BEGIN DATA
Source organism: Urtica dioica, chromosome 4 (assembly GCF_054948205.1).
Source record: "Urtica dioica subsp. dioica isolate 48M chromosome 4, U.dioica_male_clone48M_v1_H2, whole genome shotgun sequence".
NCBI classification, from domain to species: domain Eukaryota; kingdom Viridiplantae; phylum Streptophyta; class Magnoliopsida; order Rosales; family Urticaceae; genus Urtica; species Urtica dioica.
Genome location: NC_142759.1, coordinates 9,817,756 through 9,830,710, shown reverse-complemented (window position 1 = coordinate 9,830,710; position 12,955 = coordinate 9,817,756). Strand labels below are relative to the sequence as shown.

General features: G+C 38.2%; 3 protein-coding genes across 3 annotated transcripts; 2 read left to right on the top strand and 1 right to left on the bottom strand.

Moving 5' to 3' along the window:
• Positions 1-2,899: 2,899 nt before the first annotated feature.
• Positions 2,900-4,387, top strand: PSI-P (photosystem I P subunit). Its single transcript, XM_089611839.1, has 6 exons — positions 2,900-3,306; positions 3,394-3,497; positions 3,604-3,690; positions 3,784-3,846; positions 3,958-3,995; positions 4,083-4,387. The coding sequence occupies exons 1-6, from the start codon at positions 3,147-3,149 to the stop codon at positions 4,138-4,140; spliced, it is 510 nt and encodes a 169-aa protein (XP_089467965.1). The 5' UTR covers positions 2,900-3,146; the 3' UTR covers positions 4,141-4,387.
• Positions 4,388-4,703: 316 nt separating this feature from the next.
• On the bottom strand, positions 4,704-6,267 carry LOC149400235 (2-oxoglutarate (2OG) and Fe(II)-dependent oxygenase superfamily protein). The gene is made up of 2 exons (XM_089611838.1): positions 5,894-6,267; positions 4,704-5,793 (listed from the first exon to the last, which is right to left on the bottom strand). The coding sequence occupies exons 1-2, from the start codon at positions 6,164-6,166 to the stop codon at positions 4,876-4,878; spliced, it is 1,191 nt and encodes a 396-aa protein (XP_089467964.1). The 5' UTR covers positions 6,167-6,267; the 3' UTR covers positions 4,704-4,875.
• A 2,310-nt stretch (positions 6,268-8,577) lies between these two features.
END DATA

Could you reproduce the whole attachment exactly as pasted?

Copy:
Source organism: Urtica dioica, chromosome 4 (assembly GCF_054948205.1).
Source record: "Urtica dioica subsp. dioica isolate 48M chromosome 4, U.dioica_male_clone48M_v1_H2, whole genome shotgun sequence".
NCBI classification, from domain to species: domain Eukaryota; kingdom Viridiplantae; phylum Streptophyta; class Magnoliopsida; order Rosales; family Urticaceae; genus Urtica; species Urtica dioica.
Genome location: NC_142759.1, coordinates 9,817,756 through 9,830,710, shown reverse-complemented (window position 1 = coordinate 9,830,710; position 12,955 = coordinate 9,817,756). Strand labels below are relative to the sequence as shown.

General features: G+C 38.2%; 3 protein-coding genes across 3 annotated transcripts; 2 read left to right on the top strand and 1 right to left on the bottom strand.

Moving 5' to 3' along the window:
• Positions 1-2,899: 2,899 nt before the first annotated feature.
• Positions 2,900-4,387, top strand: PSI-P (photosystem I P subunit). Its single transcript, XM_089611839.1, has 6 exons — positions 2,900-3,306; positions 3,394-3,497; positions 3,604-3,690; positions 3,784-3,846; positions 3,958-3,995; positions 4,083-4,387. The coding sequence occupies exons 1-6, from the start codon at positions 3,147-3,149 to the stop codon at positions 4,138-4,140; spliced, it is 510 nt and encodes a 169-aa protein (XP_089467965.1). The 5' UTR covers positions 2,900-3,146; the 3' UTR covers positions 4,141-4,387.
• Positions 4,388-4,703: 316 nt separating this feature from the next.
• On the bottom strand, positions 4,704-6,267 carry LOC149400235 (2-oxoglutarate (2OG) and Fe(II)-dependent oxygenase superfamily protein). The gene is made up of 2 exons (XM_089611838.1): positions 5,894-6,267; positions 4,704-5,793 (listed from the first exon to the last, which is right to left on the bottom strand). The coding sequence occupies exons 1-2, from the start codon at positions 6,164-6,166 to the stop codon at positions 4,876-4,878; spliced, it is 1,191 nt and encodes a 396-aa protein (XP_089467964.1). The 5' UTR covers positions 6,167-6,267; the 3' UTR covers positions 4,704-4,875.
• A 2,310-nt stretch (positions 6,268-8,577) lies between these two features.